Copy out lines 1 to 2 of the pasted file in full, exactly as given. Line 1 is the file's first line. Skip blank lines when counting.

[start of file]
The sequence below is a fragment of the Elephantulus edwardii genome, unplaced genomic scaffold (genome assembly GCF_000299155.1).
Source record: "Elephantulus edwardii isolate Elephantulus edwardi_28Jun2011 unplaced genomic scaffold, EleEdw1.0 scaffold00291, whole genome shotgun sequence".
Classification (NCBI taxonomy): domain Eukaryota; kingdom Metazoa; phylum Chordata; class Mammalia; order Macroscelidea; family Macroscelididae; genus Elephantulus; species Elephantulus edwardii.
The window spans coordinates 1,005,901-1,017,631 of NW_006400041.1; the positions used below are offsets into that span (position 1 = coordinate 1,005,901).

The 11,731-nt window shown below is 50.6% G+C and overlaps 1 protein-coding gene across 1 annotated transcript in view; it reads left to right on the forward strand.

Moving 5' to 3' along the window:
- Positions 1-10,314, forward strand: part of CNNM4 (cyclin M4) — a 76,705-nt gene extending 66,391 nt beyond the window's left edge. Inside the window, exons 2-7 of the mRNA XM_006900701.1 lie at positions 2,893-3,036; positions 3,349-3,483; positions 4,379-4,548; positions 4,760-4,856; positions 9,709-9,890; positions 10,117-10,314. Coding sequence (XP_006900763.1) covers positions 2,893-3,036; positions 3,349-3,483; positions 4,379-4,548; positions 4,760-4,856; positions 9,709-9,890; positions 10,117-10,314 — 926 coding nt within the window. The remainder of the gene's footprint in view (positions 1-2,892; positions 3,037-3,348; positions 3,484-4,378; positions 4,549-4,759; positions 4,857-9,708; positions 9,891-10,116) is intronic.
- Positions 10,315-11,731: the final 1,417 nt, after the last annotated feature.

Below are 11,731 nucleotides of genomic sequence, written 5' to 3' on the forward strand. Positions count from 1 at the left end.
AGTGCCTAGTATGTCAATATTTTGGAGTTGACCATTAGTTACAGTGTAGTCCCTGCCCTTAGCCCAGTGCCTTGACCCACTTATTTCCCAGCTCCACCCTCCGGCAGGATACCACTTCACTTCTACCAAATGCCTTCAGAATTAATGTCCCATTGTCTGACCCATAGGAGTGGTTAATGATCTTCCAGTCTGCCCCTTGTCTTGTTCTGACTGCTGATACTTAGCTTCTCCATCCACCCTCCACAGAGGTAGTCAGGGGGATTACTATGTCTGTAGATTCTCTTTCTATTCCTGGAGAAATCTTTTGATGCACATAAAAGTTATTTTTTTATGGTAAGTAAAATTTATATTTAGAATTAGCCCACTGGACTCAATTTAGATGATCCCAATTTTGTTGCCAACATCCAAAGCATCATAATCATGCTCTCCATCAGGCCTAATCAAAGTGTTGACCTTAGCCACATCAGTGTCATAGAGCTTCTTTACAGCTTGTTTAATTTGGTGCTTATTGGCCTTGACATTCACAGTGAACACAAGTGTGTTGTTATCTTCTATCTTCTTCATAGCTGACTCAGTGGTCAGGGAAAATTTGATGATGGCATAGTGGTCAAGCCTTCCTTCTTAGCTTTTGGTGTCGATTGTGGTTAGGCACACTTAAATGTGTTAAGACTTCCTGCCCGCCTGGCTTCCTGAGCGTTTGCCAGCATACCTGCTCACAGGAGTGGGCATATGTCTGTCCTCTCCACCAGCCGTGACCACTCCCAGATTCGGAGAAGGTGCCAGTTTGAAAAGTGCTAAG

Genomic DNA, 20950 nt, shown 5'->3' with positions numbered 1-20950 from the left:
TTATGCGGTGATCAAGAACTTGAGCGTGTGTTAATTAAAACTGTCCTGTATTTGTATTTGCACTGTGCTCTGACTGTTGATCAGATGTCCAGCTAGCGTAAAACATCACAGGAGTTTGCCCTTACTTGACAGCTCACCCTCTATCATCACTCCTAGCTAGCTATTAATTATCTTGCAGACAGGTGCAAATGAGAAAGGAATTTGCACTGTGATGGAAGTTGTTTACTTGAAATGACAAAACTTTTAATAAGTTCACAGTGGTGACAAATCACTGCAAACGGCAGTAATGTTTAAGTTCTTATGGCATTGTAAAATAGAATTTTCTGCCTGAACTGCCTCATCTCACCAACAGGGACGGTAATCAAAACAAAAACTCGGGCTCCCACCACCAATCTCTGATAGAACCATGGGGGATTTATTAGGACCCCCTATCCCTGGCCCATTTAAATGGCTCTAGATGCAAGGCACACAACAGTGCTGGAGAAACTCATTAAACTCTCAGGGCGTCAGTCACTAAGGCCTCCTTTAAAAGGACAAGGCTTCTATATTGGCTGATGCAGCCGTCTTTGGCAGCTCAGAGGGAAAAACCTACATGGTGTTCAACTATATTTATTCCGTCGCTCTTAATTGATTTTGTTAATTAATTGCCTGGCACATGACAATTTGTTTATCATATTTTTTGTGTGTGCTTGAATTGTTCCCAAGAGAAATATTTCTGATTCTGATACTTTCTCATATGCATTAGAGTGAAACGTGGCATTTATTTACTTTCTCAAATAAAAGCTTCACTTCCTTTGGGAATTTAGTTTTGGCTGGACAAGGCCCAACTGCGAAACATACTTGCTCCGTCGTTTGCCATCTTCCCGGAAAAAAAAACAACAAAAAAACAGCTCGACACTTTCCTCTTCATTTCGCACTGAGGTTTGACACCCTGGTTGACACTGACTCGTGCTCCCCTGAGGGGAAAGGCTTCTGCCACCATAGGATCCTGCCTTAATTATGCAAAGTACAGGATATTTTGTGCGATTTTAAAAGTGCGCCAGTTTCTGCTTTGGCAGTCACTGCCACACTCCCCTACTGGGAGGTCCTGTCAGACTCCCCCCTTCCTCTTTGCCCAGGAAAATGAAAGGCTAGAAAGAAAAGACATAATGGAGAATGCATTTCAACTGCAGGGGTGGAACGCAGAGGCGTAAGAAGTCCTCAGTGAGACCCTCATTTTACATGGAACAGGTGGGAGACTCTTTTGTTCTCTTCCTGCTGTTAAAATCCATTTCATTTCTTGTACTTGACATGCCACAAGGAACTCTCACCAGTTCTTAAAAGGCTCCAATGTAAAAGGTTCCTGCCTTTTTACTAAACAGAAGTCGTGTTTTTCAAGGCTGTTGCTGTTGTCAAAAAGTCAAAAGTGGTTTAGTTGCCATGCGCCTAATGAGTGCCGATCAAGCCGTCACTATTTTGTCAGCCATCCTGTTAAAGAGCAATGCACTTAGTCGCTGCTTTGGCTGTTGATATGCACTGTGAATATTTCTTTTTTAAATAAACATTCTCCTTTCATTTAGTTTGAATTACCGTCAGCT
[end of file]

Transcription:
The sequence below is a fragment of the Elephantulus edwardii genome, unplaced genomic scaffold (genome assembly GCF_000299155.1).
Source record: "Elephantulus edwardii isolate Elephantulus edwardi_28Jun2011 unplaced genomic scaffold, EleEdw1.0 scaffold00291, whole genome shotgun sequence".